Stay-at-home 'kidults' cost millions

Nearly one third of adults aged 19 to 34 are still living with their parents because they cannot afford to move out, new research shows.

More than half of stay-at-home adult children are not paying rent and 75 per cent do not contribute to household bills, according to a survey from comparision website Mozo.com.au.

Their ‘failure to launch’ is costing parents $235 million per week nationally.

Mozo said 31 per cent of young adults were still living at home because moving out wa not financially viable.

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Vitamin pills may harm, not help

Some vitamin supplements may increase your risk of dying prematurely, a new report has shown.

Canadian and French scientists reviewed 179 different studies and found no evidence vitamin or mineral pills protected against, or helped to treat, heart disease.

Some supplements, such as vitamin B3 (niacin) and antioxidants, could increase the risk of death. The one exception was folic acid supplements, which might reduce the risk of stroke. 

Smokers puff on despite risks

Two out of three Australian smokers will lose 10 years of life and die from their smoking, according to the Heart Foundation.

And despite smokers being four times more likely to die from heart disease than non-smokers, public awareness about the damaging effects of smoking on the heart remains low.

Marking World No Tobacco Day (31 May 2018), the Heart Foundation’s Maurice Swanson called for more awareness of the link between smoking and heart disease, Australia’s leading cause of death.

Baby Boomers take longer holidays

Most Australians intend taking a holiday in the next 12 months and while younger people are leading the way for short breaks, Baby Boomers take longer vacations, new figures show.

The Roy Morgan Holiday Tracking Survey revealed nearly 14 million or 68.3 of people aged 14 or older intended to take at least one vacation, down 0.7 percentage points from the same period last year.

But there were some clear generational differences, with Millennials leading Gen X and Z, Baby Boomers and Pre-Boomers for holiday travel intention. 

Longer lives demand super rethink

Australians have among the longest lifespans in the world, but are failing to plan financially for their later years, National Seniors Interim CEO Professor John McCallum said today.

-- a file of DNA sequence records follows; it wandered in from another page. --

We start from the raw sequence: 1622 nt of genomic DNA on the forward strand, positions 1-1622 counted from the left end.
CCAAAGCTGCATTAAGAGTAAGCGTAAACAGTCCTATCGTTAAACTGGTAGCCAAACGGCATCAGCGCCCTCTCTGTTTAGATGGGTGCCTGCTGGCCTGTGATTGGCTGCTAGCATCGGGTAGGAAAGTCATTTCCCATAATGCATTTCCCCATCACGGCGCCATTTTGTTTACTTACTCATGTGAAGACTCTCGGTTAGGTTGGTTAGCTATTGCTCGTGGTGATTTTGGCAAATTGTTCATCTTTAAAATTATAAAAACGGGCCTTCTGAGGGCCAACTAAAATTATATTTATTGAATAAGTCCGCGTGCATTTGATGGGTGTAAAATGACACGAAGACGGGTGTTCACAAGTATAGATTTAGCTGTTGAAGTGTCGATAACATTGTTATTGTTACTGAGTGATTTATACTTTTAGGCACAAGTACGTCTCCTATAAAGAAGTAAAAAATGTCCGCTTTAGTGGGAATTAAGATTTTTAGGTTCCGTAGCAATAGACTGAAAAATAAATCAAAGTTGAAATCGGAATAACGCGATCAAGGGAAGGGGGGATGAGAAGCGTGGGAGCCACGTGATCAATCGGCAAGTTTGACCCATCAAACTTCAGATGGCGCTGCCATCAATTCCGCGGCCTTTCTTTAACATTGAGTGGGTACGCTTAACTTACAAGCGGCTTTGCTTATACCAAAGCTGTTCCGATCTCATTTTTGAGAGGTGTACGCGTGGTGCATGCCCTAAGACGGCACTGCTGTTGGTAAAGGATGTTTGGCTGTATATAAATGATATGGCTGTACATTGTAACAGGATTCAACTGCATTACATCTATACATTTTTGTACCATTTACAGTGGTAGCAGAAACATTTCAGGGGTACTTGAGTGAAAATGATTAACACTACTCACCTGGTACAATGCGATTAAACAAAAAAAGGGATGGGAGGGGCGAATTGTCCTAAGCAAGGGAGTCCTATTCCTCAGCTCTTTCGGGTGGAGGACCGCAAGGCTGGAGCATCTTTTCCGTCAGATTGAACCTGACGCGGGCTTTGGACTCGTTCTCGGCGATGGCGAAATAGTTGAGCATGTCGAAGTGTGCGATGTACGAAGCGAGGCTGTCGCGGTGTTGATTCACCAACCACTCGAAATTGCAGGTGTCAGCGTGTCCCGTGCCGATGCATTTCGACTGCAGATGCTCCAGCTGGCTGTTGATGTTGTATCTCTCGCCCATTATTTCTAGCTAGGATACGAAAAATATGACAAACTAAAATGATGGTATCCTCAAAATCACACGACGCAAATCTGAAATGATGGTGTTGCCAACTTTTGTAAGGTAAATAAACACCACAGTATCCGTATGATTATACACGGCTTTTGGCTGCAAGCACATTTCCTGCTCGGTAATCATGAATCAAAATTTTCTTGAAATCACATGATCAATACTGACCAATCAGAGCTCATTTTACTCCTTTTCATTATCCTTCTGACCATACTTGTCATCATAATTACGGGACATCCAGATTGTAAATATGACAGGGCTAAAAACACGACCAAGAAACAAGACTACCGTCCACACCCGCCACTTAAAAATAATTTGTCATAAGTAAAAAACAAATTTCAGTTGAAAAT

National Seniors surveys over many years had consistently shown older Australians wanted regular, low-risk incomes in retirement.

Have you discussed your end-of-life wishes with your family?

Survey shows most Australians not prepared for end of life

Australians are being urged to discuss their end-of-life wishes as most people fail to prepare for it.

A national survey commissioned for National Palliative Care Week (20-26 May) showed three out of four Australians had not talked to their loved ones about what would matter most to them if they were to become seriously unwell.

Liz Callaghan, of Palliative Care Australia, said the survey of 2,100 Australians found that eight in 10  believed it was important to talk to their family about their care wishes if they were to become seriously ill.

How far do you travel to work?

Men travel further to work than women while miners have the longest average commute of all occupations, according to new data released this week from the 2016 Census.

The Australian Bureau of Statistics (ABS) said the latest information showed the average Australian commute to work was 16km, with males travelling an average of 17.7km and females 14.2km.

“While most occupations averaged journeys under 17km, technicians and trade workers travelled an average of 18.2km to reach work and machinery operators 21.1km,” said the ABS’ Phillip Wise.

Become a volunteer

More Australians are being urged to volunteer, despite one in three already doing their bit for the community.

As part of National Volunteer Week (21-27 May), national peak body Volunteering Australia said more people were needed in sectors with high unmet demand, such as disability support, aged care and community mental health.

Volunteering Australia’s Adrienne Picone said the National Volunteer Week was an opportunity for all Australians to celebrate and acknowledge the generous contributions volunteers made across all sectors of society.

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